Sensitivity of stable water isotopic values to convective parameterization schemes

GEOPHYSICAL RESEARCH LETTERS 36 (2009) ARTN L23801

J-E Lee, R Pierrehumbert, A Swann, BR Lintner


Global warming, convective threshold and false thermostats

GEOPHYSICAL RESEARCH LETTERS 36 (2009) ARTN L21805

IN Williams, RT Pierrehumbert, M Huber


The impact of methane thermodynamics on seasonal convection and circulation in a model Titan atmosphere

ICARUS 203 (2009) 250-264

JL Mitchell, RT Pierrehumbert, DMW Frierson, R Caballero


The snowball Earth aftermath: Exploring the limits of continental weathering processes

EARTH AND PLANETARY SCIENCE LETTERS 277 (2009) 453-463

G Le Hir, Y Donnadieu, Y Godderis, RT Pierrehumbert, GR Halverson, M Macouin, A Nedelec, G Ramstein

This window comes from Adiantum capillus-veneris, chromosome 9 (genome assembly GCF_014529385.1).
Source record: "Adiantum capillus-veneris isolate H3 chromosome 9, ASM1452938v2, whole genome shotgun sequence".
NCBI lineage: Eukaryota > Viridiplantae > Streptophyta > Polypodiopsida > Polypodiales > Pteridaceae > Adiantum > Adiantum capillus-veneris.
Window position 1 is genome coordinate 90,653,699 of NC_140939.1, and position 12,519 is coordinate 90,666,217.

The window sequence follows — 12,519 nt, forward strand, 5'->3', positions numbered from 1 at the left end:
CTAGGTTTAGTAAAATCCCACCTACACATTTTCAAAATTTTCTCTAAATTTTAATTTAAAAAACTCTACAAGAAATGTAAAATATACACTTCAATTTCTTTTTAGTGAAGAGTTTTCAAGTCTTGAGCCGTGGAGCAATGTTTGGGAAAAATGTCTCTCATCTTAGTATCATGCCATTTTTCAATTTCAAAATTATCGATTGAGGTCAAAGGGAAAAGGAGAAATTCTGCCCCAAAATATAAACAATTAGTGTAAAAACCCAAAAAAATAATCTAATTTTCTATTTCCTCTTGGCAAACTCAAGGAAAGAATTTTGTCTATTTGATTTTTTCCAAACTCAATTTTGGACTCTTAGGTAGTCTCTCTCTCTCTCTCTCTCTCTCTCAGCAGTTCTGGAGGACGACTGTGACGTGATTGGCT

Radiative transfer in CO2-rich paleoatmospheres

JOURNAL OF GEOPHYSICAL RESEARCH-ATMOSPHERES 114 (2009) ARTN D18112

I Halevy, RT Pierrehumbert, DP Schrag


Causal or casual link between the rise of nannoplankton calcification and a tectonically-driven massive decrease in Late Triassic atmospheric CO2?

EARTH AND PLANETARY SCIENCE LETTERS 267 (2008) 247-255

Y Godderis, Y Donnadieu, C de Vargas, RT Pierrehumbert, G Dromart, B van de Schootbrugge


Axisymmetric, nearly inviscid circulations in non-condensing radiative-convective atmospheres

QUARTERLY JOURNAL OF THE ROYAL METEOROLOGICAL SOCIETY 134 (2008) 1269-1285

R Caballero, RT Pierrehumbert, JL Mitchell


Data discrepancies in solar-climate link.

Science (New York, N.Y.) 320 (2008) 746-

RT Pierrehumbert


Optimal surface excitation of the thermohaline circulation

Journal of Physical Oceanography 38 (2008) 1820-1830

L Zanna, E Tziperman